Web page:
Year-on-year inflation in Slovakia reached 1.9 percent in November, with core inflation at 2.8 percent and net inflation at 1.7 percent, the Slovak Statistics Office (ŠÚ) reported on December 13.
In November, the month-on-month cumulative inflation was influenced by core inflation by 0.31 percentage points (p.p.), while regulated prices and indirect taxes had no effect on cumulative inflation. Food prices influenced core inflation by 0.16 p.p., while net inflation had an impact of 0.15 p.p. on core inflation, the ŠÚ data showed.
It is food prices that continue accelerating inflation, but in November, demand inflation and prices of fuel contributed, wrote Ľubomír Koršňák, analyst for macroeconomic market analyses of the UniCredit Bank Czech Republic and Slovakia, in a memo. The gradual acceleration of inflation continued as expected in November.
Slovakia marked the highest level of year-on-year inflation since March 2013.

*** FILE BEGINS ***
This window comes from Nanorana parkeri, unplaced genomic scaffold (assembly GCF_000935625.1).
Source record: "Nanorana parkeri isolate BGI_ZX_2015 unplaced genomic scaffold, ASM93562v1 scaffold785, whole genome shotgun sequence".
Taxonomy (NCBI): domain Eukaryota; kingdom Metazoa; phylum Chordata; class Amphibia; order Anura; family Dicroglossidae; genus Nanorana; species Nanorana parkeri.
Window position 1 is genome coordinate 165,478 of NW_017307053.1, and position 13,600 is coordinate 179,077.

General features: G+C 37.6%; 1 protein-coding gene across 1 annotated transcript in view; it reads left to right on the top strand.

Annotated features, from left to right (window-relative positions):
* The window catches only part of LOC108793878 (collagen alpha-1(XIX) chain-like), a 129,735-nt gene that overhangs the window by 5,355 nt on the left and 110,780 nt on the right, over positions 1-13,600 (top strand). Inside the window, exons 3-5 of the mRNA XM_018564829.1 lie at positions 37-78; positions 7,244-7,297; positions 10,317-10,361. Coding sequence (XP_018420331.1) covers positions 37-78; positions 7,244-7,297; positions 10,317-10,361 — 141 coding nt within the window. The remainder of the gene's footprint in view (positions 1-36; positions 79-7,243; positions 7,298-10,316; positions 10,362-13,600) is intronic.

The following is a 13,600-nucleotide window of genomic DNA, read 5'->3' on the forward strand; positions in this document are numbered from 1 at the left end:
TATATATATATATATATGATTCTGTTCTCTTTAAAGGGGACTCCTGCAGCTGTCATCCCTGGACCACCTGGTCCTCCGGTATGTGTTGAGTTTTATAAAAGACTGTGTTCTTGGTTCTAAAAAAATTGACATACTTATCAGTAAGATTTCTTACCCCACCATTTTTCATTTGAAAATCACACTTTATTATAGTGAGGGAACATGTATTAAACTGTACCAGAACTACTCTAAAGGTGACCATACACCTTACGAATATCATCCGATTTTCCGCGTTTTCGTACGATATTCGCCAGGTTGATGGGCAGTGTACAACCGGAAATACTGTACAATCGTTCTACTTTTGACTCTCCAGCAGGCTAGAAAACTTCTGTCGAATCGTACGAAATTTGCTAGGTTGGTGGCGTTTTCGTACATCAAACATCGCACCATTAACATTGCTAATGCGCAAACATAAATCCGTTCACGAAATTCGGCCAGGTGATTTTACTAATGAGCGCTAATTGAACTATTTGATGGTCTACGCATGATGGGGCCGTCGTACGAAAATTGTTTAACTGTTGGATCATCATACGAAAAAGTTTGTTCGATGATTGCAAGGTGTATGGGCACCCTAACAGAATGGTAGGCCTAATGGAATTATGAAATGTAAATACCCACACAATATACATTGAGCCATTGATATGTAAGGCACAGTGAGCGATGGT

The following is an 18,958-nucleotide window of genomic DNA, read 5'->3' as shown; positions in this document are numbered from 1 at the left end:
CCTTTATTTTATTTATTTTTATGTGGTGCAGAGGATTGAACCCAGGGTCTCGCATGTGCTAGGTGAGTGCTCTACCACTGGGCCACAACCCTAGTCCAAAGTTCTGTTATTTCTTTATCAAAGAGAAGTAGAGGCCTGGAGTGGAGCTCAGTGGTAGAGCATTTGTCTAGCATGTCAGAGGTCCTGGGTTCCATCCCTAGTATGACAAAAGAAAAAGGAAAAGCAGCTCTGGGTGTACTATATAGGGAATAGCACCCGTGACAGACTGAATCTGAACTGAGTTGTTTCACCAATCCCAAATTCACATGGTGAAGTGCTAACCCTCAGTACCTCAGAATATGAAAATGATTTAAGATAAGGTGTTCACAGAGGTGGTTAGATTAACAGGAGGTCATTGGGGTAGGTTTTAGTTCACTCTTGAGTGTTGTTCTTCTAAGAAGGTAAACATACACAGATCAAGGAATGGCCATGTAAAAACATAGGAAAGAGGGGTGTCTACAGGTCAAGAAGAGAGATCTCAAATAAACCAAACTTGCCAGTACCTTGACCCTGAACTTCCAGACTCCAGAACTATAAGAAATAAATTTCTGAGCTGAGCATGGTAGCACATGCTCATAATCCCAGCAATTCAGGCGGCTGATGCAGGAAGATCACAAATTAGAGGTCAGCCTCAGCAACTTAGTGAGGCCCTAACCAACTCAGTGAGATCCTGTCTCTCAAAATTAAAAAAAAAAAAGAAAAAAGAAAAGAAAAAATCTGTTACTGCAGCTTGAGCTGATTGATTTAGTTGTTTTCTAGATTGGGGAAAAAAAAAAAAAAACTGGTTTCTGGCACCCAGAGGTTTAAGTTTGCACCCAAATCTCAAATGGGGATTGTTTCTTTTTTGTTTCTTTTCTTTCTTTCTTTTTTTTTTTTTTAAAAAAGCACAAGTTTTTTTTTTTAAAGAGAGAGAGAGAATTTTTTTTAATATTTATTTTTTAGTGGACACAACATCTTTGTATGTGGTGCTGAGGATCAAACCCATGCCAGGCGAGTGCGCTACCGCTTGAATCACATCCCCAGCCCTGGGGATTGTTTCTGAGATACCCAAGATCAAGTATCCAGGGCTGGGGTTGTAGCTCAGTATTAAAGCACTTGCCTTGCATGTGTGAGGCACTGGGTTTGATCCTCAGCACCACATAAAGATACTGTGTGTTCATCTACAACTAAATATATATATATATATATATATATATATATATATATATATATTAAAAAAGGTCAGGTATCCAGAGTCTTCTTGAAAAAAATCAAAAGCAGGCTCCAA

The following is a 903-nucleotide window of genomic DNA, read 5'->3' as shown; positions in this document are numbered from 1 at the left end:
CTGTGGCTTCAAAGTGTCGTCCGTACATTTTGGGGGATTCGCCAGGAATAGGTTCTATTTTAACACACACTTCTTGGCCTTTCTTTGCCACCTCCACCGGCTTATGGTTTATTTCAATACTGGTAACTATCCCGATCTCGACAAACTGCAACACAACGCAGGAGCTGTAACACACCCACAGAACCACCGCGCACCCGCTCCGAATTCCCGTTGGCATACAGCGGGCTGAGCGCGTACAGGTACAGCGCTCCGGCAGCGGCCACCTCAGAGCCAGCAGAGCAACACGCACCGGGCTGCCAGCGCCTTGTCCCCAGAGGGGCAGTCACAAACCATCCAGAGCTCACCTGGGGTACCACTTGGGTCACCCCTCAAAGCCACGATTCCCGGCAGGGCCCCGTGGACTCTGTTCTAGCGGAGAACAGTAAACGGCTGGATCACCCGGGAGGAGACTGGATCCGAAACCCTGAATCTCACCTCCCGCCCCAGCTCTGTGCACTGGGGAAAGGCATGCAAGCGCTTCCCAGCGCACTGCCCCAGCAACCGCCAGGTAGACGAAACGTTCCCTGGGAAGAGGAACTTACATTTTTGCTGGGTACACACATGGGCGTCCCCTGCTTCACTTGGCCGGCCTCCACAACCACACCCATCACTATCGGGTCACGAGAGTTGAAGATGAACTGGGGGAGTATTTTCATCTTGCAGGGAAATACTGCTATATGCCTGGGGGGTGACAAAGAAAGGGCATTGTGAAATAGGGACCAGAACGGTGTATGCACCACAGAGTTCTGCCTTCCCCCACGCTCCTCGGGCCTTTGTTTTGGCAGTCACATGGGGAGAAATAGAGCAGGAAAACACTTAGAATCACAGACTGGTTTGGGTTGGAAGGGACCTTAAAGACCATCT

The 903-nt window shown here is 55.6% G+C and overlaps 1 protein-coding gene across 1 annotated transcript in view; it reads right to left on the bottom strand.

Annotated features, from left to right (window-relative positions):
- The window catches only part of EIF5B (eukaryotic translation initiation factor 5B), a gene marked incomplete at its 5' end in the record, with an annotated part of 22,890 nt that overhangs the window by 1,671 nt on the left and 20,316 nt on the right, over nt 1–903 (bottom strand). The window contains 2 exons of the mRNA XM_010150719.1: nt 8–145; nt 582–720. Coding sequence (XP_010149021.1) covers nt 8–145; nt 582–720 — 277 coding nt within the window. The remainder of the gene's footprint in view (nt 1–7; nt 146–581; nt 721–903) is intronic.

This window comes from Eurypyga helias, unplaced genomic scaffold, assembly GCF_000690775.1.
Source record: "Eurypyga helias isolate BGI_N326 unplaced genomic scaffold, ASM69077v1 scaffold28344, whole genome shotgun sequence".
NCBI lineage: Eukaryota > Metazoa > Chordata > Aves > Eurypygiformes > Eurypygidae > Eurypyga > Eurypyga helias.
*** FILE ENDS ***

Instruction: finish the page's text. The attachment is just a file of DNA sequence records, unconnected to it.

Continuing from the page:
In the main inflation impetus – foodstuffs – the most important accelerator has become eggs, replacing butter in the position of the food that increased most in price. Thanks to eggs, food prices increased on average by 0.9 percent in November, while dynamics increased from 6.2 percent to 6.5 percent, according to Koršňák. Alongside milk, cheese and eggs (4.7 percent), vegetables became more expensive last month, by 2.3. This may be ascribed to seasonal influences. Butter prices remain stable (or even falling in the overall category of fats and oils – by 1.5 percent) – but this category is still demonstrating the strongest growth y-o-y, up to 19 percent.
Fuel prices increased in November, as did the demand inflation, which returned to an increasing trajectory after October.
The prices of tradeable goods rose by 0.1 percent in November, especially in goods, while services maintained relatively stable growth y-o-y by 2 percent.
The price barometer grew faster in November than real inflation, Koršňák noted. He added that the inflation outlook for December is slightly under 2 percent, with no bigger changes against the previous month expected. But a mild slow-down cannot be ruled out.
The economic analyst of Tatrabanka, Tibor Lörincz, agrees with food and fuels as the main catalysts of inflation. But he adds that both categories are volatile and usually more weakly connected with the state of the economy. He sees the pace of inflation for this month at a similar level than in November. For 2018, he foresees a relatively stable inflation, which should be close to over 2 percent y-o-y.
13. Dec 2017 at 13:45 | Compiled by Spectator staff